Feedback is a Gift

In our view feedback is a gift that keeps giving, because without doubt, it is one of the most effective tools for people growth.


Without doubt, constructive feedback is one of the most effective tools for business and people growth.


By this, I don’t mean the type of meaningless ‘how are we doing’ one-sided feedback regularly requested by retailers.  I mean the type of objective, mutually beneficial workplace feedback that effectively holds up a mirror so that individuals, teams and business leaders can see themselves as others perceive them.


Because, when people understand just how well they are doing in others’ eyes, or how they could do even better at something that is important to them, they are empowered to act on that knowledge. And when they do so, they invariably blossom, as do their organisations.


Most employees want and need some type of feedback from their line managers. In my experience, this can more than double engagement levels especially when delivered in the most appropriate way for the person receiving it.


But it still amazes me when I hear so many people say they receive only negative or only positive feedback at work, and even none at all; and when managers and leaders say they feel uncomfortable enough to avoid feedback altogether, even when it’s positive, and when they know deep down that they should share it.  For many, it can be, well, a bit awkward!



Conversely, when people realise that they can give and receive feedback in a safe way, it’s no longer frightening to them. It’s heart-warming to witness this. That’s why I share practical feedback techniques at the start of all coaching and L&D, and ensure it is used by participants throughout my programmes.


What’s worked brilliantly for my own clients, is when they start to share objective, consistent feedback, and then go on to empower everyone in the business to learn how to use it too. This ingrains the habit, barriers are broken down and genuine communication starts to happen. The results can be significant, not only in terms of engagement but also to the bottom line.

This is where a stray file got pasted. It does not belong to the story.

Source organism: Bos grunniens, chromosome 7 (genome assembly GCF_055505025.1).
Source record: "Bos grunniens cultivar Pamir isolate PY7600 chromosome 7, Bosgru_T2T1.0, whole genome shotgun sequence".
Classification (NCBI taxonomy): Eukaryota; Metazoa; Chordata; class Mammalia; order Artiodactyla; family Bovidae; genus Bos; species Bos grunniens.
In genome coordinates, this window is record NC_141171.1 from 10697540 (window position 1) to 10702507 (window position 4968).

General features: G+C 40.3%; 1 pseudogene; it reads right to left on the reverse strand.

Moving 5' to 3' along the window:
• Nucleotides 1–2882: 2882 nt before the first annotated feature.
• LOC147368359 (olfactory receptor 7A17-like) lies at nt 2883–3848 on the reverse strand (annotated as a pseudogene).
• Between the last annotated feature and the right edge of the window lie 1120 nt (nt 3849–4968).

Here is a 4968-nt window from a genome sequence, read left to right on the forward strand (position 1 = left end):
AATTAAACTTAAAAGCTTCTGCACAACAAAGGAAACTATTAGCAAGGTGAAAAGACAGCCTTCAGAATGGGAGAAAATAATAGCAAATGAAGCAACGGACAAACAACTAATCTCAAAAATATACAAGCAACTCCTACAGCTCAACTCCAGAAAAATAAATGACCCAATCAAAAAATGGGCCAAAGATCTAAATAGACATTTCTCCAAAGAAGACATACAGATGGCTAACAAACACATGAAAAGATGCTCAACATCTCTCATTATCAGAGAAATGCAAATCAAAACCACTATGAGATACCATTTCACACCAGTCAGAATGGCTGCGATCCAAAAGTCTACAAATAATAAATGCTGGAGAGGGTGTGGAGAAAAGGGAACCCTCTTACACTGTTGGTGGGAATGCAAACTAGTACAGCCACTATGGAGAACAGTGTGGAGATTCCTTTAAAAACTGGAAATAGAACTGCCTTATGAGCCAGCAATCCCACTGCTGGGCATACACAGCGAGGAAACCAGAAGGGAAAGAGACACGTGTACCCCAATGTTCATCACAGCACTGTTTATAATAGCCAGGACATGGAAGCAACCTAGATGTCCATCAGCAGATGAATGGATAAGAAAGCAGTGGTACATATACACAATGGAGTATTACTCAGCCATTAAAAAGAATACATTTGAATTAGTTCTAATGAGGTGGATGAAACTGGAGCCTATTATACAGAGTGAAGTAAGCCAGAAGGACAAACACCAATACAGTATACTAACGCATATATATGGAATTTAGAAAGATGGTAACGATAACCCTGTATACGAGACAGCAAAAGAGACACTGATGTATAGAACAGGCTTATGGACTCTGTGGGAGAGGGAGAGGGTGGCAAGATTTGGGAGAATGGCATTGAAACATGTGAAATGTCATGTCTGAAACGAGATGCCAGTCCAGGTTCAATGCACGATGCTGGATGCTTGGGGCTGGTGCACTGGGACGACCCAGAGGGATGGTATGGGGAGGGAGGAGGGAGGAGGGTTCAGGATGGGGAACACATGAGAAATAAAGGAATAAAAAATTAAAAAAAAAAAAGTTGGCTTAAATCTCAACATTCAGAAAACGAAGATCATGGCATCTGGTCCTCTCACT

One thing to consider is that the motive behind sharing feedback has to be authentic; it’s so obvious when it’s not. As a rule of thumb, objective and fair feedback comes from the heart with a genuine desire to help – anything less is counter-productive.


Once the techniques are learnt, it will take practice to hone and embed them but is well worth the effort.


Here are my top 5 tips on technique:


1. Early in the relationship, establish preferences, e.g. will the recipient prefer feedback in private or in earshot of others

2. Use examples to accurately illustrate the point, i.e. what specifically went well or could be better

3. Express how you feel, e.g. “That made me proud, because…”

4. Be genuinely empathetic

5. Avoid use of the word ‘but’, flattery, sarcasm and comparison with others


Of course, using feedback day to day also needs to be done in the right way; rather than a running commentary, it’s about positive and objective reinforcement at appropriate times, in both informal and more formal settings.


Here are my top 5 tips on usage:


1. Ad-hoc (desk-side, on the spot)

2. Learning and development (induction, training, coaching, appraisals, one to ones etc.)

3. Team-building and development

4. Handling conflict, especially when opening tricky conversations with internal and external customers

5. Business development (using shared feedback to develop trust and deepen customer relationships)


“Since introducing the feedback technique through our appraisal process, our people feel they have a clearer understanding of their performance and how they can enhance it, both on a personal and professional level, for potential career advancement.”  

Isabel Bowman, HR Advisor, Pure Search


Feeling inspired to give it a try? I’d love to know!

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